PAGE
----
Other studies have a different opinion. For instance, a 2018 study found that air purifiers are effective for helping to relieve asthma symptoms, especially for children.

According to a 2016 study, air purifiers may be better at getting rid of some allergens, like smoke, but less effective at reducing other allergens, like animal dander.

Overall, how well an air purifier can help with asthma symptoms depends on the:

  • airflow rate of the purifier
  • filter design
  • size of the allergen particles
  • location of the purifier in your home

Only air purifiers that remove small particles will help asthma symptoms. If possible, it should meet HEPA requirements, which means it will filter very small particles. For best results, make sure your air purifier can filter and sanitize the air.

Some types of air filters have two filters: one for gasses and one for particles. These filters together will help you get the best clean air.

You should also make sure your purifier is the correct size for the room where you want to clean the air. You may need multiple air purifiers if you want to purify a large room or more than one room.

Some air purifiers produce a type of gas called ozone. Be sure to avoid these products. The ozone can irritate your lungs and make your asthma worse. In addition, this type of purifier only sanitizes the air and doesn’t remove particles from it.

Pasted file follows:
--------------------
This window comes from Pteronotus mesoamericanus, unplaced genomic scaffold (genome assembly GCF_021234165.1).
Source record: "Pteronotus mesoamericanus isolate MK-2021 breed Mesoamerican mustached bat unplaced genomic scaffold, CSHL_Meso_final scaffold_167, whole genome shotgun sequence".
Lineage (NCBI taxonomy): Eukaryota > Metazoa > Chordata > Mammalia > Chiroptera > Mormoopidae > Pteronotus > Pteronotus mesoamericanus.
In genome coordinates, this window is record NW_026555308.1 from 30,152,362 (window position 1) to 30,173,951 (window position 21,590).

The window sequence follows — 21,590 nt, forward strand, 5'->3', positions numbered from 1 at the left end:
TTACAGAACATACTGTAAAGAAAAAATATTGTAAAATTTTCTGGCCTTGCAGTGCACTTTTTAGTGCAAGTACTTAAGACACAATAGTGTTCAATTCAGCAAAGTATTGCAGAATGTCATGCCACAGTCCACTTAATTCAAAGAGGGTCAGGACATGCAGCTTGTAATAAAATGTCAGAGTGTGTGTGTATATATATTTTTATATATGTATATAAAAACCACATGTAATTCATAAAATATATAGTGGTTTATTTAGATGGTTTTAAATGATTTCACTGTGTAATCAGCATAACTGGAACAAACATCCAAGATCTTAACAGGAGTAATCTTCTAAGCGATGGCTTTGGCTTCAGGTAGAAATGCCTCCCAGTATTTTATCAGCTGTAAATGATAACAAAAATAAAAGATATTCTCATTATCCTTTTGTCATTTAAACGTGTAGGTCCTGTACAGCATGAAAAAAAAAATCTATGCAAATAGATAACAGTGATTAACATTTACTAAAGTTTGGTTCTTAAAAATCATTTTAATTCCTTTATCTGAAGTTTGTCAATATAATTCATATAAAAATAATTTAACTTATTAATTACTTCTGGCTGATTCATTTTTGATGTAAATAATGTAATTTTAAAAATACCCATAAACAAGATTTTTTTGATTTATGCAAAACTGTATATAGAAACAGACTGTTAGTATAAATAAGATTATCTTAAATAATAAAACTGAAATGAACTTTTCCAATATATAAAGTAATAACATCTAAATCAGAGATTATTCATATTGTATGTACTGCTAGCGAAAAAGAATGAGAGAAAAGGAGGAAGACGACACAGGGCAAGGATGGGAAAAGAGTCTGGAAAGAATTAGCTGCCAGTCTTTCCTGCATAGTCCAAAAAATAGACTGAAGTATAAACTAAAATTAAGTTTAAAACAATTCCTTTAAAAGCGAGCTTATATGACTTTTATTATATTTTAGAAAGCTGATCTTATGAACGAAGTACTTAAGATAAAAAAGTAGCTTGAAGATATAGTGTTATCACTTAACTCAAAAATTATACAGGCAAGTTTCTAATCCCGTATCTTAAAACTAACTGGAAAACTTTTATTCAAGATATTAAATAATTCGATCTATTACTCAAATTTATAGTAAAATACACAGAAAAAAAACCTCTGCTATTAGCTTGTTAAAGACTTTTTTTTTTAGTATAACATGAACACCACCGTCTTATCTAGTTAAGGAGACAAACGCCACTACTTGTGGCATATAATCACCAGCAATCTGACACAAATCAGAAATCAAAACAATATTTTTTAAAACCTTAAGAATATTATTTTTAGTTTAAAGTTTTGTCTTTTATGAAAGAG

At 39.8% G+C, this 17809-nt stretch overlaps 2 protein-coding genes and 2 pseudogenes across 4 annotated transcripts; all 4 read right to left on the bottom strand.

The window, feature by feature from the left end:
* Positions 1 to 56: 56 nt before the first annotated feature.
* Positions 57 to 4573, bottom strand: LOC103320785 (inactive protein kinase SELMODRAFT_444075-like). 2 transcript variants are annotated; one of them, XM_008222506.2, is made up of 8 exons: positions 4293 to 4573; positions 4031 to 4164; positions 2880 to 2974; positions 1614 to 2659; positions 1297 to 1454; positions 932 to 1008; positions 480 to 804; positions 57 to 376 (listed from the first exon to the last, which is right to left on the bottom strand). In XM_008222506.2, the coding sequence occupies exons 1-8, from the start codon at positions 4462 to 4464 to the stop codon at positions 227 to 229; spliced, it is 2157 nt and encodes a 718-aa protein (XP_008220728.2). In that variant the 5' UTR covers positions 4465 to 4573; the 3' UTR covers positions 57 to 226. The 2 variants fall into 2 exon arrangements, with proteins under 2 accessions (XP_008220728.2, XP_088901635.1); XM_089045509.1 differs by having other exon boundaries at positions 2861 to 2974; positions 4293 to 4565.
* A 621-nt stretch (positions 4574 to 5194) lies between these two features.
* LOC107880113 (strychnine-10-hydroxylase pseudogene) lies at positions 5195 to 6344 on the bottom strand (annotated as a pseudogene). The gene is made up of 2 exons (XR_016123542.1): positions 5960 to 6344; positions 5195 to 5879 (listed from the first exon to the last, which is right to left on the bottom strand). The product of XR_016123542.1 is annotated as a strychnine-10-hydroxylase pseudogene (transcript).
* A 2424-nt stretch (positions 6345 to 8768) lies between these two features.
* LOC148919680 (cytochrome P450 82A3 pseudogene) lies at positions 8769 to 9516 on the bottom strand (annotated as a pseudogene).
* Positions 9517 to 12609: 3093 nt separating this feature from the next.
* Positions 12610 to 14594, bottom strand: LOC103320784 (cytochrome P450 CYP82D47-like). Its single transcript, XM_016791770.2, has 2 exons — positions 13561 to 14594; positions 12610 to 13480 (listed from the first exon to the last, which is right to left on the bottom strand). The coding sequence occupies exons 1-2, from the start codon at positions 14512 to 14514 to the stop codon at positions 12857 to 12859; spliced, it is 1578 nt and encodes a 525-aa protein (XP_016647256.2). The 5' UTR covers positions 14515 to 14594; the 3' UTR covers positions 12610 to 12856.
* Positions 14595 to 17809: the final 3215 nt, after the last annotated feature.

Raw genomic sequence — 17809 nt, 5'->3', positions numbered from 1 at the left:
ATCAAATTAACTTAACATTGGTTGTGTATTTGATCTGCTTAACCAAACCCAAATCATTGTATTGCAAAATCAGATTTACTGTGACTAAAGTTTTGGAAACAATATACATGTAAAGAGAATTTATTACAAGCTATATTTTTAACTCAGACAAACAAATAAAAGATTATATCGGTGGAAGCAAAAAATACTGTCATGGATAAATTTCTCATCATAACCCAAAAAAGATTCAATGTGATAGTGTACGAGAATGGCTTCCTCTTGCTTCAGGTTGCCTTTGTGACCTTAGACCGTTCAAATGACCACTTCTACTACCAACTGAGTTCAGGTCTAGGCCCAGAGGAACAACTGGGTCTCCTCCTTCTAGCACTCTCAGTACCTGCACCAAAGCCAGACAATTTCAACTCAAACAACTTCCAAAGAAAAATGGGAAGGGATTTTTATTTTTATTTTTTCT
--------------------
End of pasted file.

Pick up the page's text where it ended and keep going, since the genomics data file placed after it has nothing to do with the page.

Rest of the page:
Be aware that while air purifiers can reduce mold particles and odors, they can’t solve a mold problem. If you have mold in your house, take steps to clean it directly. You may need someone else to do this so that it doesn’t lead to an asthma attack.

Other ways to help reduce allergens in your home include:

  • Using an air conditioner.
  • Cleaning regularly in damp areas. This can prevent mold from forming in areas like the bathroom.
  • Cleaning regularly in other areas. If your house gets dusty, wear a mask to protect yourself.
  • Using dustproof covers on your mattress and pillows.
  • Washing your bedding regularly.
  • Vacuuming at least once a week. Use a high-quality vacuum to avoid putting dust back in the air.
  • Getting rid of things that can trap dust and other allergens. This includes surface clutter. Carpets also trap a lot of allergens, so consider hardwood floors if you have asthma.
  • Keeping your windows closed during pollen season. This is especially the case if you don’t have air conditioning.